August 7, 2014
Where are the Black businesses in our community?
Cleveland stands to see an influx of money with the Republican National Convention, the return of LeBron James and the Opportunity Corridor project. But, my concern is how will Blacks benefit financially? Buying Black is something we have never seemed to get a handle on and maintain. In past columns, I have written about the 70’s when there were a lot of Blacks businesses such as the Fly Shop, Kings Men and Boot ‘n Shoe. After all these years, only one nice Black clothing store remains; Rhett’s, owned by Les King who has seen times change and money leave the Black community. Blacks have a buying power of over $1 trillion dollars and could use those dollars to support other Black businesses. We need some organizations to help teach and educate about how powerful our Black dollar is and learn to keep it in our own community. Riding through some Black neighborhoods, all corner stores are now owned by people of other ethnic backgrounds. Black Clevelander need to come to grips and think about how they can benefit from each other, not sit around and expect money to fall from the sky into their lap. While working at the bank, I remember Networking Guru George Fraser, chairman and CEO of FraserNet Inc., come in to talk about a conference he planned to do every year. It was good to see Don Graham and the bank buy in. And, for a few years, Fraser held his PowerNetworking Conference in Cleveland. But just like most things, Cleveland did not get behind him and support it. Now, it’s still done every year but somewhere else. This PowerNetworking conference draws thousands of Black businessmen and women for a weekend of training and networking as does Black Enterprise, which holds yearly conferences to bolster and educate Black entrepreneurs. With $330 million coming into Black communities with the Opportunity Corridor, what are some of the great things coming after they wipe out all the houses and businesses? Hopefully, the people who are at the table will get things that will benefit the Black community they represent. When I was growing up, we had everything in our neighborhood: banks, grocery store, butcher shop, drug store, movie theaters, barber shop, hardware store and corner store. Now you have to drive out of the Black community to go see a movie and butcher shops to name a few. In Chicago, National Black Wall Street has partnered with the city treasurer’s office in a campaign to help 1,000 children open savings accounts at a local bank. Instead of giving them PlayStation, give them library cards and take time to explain they are our future and we must make a change. It’s sad to see that we can’t come together and have our own Black bank, an African American Museum that’s open for business, a Black Chamber of Commerce that will stay open and a developed African American Cultural Garden. Over the years, reports haves shown that, when people have jobs, crime is down. I am happy when I see a business open in the Black community and hire everyone in the neighborhood. Cleveland isn’t different than Tulsa was when a mob shut down their Black businesses and attacked many. The only different here is they are just railroading over us to make us think we are not worthy enough or smart enough to spend our dollar with ourselves. The Tulsa Race Riot was a large-scale, racially motivated conflict on May 31 and June 1, 1921, in which Whites attacked the Black community of Tulsa, Oklahoma. It resulted in the Greenwood District, also known as ‘the Black Wall Street’ and the wealthiest Black community in the United States, being burned to the ground. During the 16 hours of the assault, more than 800 Blacks were admitted to local White hospitals with injuries (the Black hospital was burned down). Police arrested and detained more than 6,000 Black Greenwood residents at three local facilities, in part for their protection. Where are the Black businesses in our community? Most cities have a Little Italy, Chinatowns, Jewish community but nothing Black. A couple of years ago, I had a chance to spend time with Author Maggie Anderson. She shared the hardships she encountered when trying to buy Black for a year. Anderson talked about her struggle to find a Black diaper service and other things in her area. Is this project we can do? Can some organizations like the President’s Council invest in a Black hotel or bank? Think on these things and let’s support the Black business in our own community.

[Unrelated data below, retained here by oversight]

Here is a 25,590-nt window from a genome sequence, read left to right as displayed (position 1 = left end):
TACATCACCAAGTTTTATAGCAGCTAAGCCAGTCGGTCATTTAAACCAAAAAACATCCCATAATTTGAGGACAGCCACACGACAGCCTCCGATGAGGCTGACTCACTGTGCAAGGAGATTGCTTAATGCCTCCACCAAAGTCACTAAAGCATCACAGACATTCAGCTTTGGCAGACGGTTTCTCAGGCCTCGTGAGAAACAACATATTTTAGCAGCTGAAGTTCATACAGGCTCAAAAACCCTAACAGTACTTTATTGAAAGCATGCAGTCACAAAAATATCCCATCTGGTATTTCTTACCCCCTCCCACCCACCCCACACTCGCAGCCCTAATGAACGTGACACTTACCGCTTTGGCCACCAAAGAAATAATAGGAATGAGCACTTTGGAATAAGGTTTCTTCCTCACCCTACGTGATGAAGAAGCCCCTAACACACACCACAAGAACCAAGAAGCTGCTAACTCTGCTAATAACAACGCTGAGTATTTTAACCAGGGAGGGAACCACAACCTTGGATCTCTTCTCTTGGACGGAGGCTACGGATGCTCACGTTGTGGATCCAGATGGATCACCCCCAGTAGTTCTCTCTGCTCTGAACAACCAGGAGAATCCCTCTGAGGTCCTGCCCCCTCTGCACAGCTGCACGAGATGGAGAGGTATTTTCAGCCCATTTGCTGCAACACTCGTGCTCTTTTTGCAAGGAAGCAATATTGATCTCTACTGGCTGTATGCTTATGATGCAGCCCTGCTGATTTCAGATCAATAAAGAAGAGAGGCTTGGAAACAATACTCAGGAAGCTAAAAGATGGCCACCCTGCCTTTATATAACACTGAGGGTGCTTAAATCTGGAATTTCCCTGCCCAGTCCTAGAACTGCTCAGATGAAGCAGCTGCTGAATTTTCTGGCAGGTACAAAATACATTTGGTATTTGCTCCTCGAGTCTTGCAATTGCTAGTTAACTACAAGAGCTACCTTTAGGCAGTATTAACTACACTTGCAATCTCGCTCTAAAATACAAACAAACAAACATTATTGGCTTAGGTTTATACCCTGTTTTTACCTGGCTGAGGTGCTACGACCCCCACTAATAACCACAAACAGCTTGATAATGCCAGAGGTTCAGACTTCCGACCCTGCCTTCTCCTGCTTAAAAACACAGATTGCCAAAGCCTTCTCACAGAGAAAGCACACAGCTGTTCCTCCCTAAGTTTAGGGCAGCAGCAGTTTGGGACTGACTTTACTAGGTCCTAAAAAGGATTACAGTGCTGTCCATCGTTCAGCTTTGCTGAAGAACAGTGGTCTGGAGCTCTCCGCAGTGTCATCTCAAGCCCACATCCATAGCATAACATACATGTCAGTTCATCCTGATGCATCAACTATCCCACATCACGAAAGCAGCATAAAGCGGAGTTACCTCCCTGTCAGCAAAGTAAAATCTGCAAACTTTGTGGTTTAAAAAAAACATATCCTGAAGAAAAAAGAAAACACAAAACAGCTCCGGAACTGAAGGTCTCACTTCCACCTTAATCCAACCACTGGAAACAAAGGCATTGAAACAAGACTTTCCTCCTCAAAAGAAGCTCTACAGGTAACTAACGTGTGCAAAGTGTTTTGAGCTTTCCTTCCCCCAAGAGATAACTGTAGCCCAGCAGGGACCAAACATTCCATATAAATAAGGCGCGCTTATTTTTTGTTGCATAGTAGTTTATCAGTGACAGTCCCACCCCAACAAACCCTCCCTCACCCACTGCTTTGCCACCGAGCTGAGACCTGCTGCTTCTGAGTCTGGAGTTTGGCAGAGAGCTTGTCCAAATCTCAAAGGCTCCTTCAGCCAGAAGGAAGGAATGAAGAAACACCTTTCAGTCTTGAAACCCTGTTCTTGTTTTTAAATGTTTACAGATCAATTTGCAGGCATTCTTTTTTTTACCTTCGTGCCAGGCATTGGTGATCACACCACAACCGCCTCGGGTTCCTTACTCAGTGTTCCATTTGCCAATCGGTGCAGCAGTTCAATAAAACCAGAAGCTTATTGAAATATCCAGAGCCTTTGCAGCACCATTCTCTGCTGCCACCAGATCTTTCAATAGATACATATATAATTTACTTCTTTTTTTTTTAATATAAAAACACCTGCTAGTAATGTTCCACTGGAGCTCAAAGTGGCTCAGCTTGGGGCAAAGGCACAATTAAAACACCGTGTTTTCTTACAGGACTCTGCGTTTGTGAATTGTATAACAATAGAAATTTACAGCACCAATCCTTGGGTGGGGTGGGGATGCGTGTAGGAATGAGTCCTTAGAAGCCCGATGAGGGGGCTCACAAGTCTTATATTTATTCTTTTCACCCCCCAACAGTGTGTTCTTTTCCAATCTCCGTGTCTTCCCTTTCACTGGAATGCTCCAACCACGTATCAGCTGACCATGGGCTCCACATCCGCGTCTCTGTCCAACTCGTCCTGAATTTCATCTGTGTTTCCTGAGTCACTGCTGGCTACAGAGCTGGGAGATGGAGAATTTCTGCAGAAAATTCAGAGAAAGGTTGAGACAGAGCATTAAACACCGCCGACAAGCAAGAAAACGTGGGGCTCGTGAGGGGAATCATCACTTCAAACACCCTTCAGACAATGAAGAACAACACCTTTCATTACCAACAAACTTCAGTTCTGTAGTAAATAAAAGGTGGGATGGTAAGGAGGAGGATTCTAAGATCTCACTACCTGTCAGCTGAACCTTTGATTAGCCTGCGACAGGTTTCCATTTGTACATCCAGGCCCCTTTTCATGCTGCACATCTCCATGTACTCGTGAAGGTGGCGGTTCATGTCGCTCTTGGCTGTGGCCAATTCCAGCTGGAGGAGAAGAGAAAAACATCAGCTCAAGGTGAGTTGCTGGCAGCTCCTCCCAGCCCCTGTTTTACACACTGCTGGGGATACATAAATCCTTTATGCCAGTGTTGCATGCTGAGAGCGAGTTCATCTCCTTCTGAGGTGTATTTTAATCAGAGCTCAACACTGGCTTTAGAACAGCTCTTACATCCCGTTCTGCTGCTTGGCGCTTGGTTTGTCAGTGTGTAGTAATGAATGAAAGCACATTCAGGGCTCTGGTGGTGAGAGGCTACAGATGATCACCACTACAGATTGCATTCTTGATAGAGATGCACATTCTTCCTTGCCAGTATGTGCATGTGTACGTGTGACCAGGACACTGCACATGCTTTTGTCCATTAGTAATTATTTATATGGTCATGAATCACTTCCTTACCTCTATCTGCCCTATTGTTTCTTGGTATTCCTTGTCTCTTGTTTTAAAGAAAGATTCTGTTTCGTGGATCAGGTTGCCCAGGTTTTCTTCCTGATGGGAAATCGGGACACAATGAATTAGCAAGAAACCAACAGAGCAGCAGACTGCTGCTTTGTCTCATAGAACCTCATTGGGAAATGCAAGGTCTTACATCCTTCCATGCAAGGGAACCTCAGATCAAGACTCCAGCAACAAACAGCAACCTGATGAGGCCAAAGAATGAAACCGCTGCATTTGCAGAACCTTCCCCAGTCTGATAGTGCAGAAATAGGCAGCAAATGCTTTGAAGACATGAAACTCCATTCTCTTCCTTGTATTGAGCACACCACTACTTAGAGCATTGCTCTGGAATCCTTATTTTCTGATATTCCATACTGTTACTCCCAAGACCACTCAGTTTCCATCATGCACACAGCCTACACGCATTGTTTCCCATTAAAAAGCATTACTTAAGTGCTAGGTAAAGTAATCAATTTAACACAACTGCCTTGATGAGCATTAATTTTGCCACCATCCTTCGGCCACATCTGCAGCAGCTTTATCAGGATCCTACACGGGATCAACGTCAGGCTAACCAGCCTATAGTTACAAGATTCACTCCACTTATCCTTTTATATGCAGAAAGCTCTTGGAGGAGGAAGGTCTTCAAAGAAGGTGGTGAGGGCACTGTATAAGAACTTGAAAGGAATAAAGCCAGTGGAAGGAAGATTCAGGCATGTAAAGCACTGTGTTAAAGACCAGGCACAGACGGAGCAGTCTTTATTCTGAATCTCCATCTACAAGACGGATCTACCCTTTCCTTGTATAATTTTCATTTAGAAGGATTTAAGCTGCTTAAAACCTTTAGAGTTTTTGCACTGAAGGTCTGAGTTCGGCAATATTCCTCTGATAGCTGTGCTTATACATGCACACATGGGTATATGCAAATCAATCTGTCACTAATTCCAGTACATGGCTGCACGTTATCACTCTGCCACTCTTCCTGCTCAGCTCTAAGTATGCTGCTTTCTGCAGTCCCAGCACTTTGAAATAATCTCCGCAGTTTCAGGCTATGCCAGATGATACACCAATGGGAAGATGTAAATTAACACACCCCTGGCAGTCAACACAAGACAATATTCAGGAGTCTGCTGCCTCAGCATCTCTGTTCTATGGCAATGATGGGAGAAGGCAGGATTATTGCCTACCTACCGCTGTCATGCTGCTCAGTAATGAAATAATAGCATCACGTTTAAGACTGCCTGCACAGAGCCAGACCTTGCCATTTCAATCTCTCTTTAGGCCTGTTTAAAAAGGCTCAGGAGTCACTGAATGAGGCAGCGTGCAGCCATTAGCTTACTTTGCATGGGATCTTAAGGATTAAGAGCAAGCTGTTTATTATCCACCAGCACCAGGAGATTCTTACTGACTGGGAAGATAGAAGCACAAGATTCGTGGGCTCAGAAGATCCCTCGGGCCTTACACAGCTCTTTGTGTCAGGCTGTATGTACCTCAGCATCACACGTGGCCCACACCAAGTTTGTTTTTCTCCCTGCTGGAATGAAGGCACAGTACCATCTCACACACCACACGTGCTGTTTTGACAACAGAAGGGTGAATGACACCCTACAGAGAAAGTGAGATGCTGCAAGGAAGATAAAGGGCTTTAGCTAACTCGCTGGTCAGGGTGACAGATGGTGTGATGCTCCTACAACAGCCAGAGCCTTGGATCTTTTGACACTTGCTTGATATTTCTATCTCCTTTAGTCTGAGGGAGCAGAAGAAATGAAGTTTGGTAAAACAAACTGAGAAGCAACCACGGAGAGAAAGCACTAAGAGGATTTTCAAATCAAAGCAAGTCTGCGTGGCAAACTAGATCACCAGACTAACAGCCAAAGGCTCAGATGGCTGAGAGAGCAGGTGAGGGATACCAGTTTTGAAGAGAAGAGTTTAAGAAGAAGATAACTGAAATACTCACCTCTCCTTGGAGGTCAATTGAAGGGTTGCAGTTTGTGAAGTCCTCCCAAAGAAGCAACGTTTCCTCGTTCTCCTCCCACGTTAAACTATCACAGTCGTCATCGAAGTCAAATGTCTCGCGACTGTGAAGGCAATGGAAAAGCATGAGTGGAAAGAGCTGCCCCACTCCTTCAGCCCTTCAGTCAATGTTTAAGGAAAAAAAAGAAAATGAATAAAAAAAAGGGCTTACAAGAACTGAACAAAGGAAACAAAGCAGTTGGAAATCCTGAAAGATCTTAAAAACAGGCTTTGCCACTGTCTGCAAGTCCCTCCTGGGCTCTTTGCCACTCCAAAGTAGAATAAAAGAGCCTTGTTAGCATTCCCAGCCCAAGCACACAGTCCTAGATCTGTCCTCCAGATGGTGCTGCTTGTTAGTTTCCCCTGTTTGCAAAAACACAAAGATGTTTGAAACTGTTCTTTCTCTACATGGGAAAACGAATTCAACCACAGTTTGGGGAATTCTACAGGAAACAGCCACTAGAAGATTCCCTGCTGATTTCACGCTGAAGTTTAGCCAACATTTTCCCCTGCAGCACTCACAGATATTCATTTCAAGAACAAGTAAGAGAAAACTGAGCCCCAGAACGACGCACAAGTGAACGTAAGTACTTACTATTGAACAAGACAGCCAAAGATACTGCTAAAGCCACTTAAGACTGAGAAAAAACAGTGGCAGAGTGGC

Enjoy your summer and remember to mind your business.
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Write Wade at the Call & Post, 11800 Shaker Blvd., Cleveland, OH 44120, or e-mail him at firstname.lastname@example.org. Comments and questions are welcome but, because of the volume of mail, personal responses are not always possible. Please note that comments or questions may be used in a future column.